What is Erie-Cattaraugus Rail-Trail and what is their role?
Erie Cattaraugus Rail Trail (ECRT) is a 501(c)3 not-for-profit volunteer organization formed in 2009 to develop and manage the 27-mile Buffalo & Pittsburgh rail line into a linear park for multiple recreational and educational activities. ECRT is seeking volunteers, supporters, and institutional funding to help make this happen. ECRT goals are:
Historic preservation of former railroad corridor for adaptive reuse
Build closer, stronger connections within and across communities
Improve community well-being
Provide a safe place for people of all ages and abilities to enjoy quiet outdoor recreation
To encourage economic and community development that is compatible with the rural character of the communities hosting the trail, through trail-related activities
What is happening along the Buffalo-Pittsburgh rail corridor?
In 2018, the Erie Cattaraugus Rail Trail non-profit organization (ECRT, Inc.) signed a 49-year railbanking lease agreement (with four-10 year extensions) with the Buffalo and Pittsburgh Railroad (B&PRR). Railbanking is a federal program that maintains the railroads federal right-of-way while allowing for interim trail use in lieu of rail traffic for an interim period. Under the terms of the lease agreement, and the federal rail banking program, ECRT was selected as the local trail manager to build a multi-use trail on the 27-mile rail line. ECRT is looking forward to working with local communities to make the necessary safety and aesthetic improvements to the right of way and bring the communities trail vision to a reality.
Why did B&PRR want to stop rail traffic?
The Buffalo & Pittsburg Railroad filed a request with the Federal Surface Transportation Board (STB) in September, 2008 to formally cease freight operations for an indeterminate amount of time. During the summer of 2009, A&K Railroad Materials removed the rails and ties. The bridges and culverts remain in place. B&PRR chose to cease rail traffic on the section between Orchard Park and West Valley because it had more challenging grades and crossings than an alternate route through East Aurora. In addition, there was a lack of business along the Orchard Park to West Valley section of railway. However, the STB and B&PRR still see the corridor as a strategic piece of infrastructure and it was determined that the corridor not be allowed to disintegrate or turn forever wild. B&PRR requested to federally railbank the corridor for interim trail use, so they could have the option to reactivate rail service in the future as needed. B&PRR and the STB selected ECRT to be the local trail manager to build this multi-use recreational trail.
What about liability on the trail?
Trail use is preempted from liability due to The Recreational Use Statute of the NYS General Obligations Law. Additionally, ECRT has purchased and maintains a comprehensive insurance program for non-recreational liability. Adjacent homeowners have no increased liability or responsibilities.
What happens to real property values adjacent to rail-trails?
There is a great deal of evidence from existing rail-trails that property values either remain the same or increase. Often, buyers seek homes along these corridors for their recreational value. Trails are among the top five amenities homebuyers look for when deciding where to move. Homes near trails sell faster, and home values increase the closer they are to the trail.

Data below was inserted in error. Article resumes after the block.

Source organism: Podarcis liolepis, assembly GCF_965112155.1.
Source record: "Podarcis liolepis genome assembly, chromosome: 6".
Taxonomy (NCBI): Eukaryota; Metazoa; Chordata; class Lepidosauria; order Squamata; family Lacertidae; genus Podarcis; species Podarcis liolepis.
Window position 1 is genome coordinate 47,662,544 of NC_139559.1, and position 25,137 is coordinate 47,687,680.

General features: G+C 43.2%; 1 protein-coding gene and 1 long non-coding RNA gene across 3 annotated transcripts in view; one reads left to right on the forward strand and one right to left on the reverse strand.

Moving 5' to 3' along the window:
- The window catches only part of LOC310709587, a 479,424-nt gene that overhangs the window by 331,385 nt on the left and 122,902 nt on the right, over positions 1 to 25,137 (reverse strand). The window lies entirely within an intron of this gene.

Will the rail-trail be safe? What about my privacy?
The trail will be open from dawn to dusk. A well-maintained, community managed trail is safer than an abandoned railroad corridor. Signage with rules and a local telephone contact number will be posted along the trail. Besides employing a proven volunteer "neighborhood watch/patrol", the ECRT will coordinate with local police and first responders to ensure community safety is maintained and concerns are
addressed. Trail surface conditions will allow access by first responders when necessary. Trail users are responsible for their own safety.
ECRT will work with adjacent property owners to ensure privacy and safety. Design, good trail management and regulation enforcement can mitigate privacy and safety concerns.
When will it open and who gets to use it?
ECRT is just beginning the design effort, which could take up to a year to complete. We are estimating the entire trail could take anywhere from 5-10 years to complete. The Springville Pop Warner Trail is currently in use and is a model for our ECRT trail development vision. The remaining trail will be built in sections as community funding and planning is completed. Announcements will be made as soon as other sections are ready for public use.
Plans for the 27-mile rail trail include conducting a series of meetings with local governments, community residents, adjacent neighbors and other stakeholders along the corridor to encourage community involvement in design, construction and various uses for the trail. Funding will be sought to produce a community-specific, clear visioning plan, which will be integral to the trails development.
Outdoor enthusiast, including bikers, hikers, horseback riders, cross-country skiers, bird-watchers, and snowmobilers are envisioned to have access. However, every use may not be allowed on every segment of the trail. ATVs and dirt bikes – considered “wheeled motorized vehicles” will not be permitted on the rail-trail.
I'm interested in supporting Erie Cattaraugus Rail Trail. What can I do to help?
Where can I visit a local trail?
In addition to the Springville Pop Warner trail section of ECRT, other regional trails you can visit include: Chautauqua Rails to Trails, the Allegheny River Valley Trail, the Cattaraugus Pat McGee Trail, the Genesee Valley Greenway, the Tonawanda Rail Trail, Clarence-Akron-Newstead Bike Path, and Lancaster’s Heritage Trail.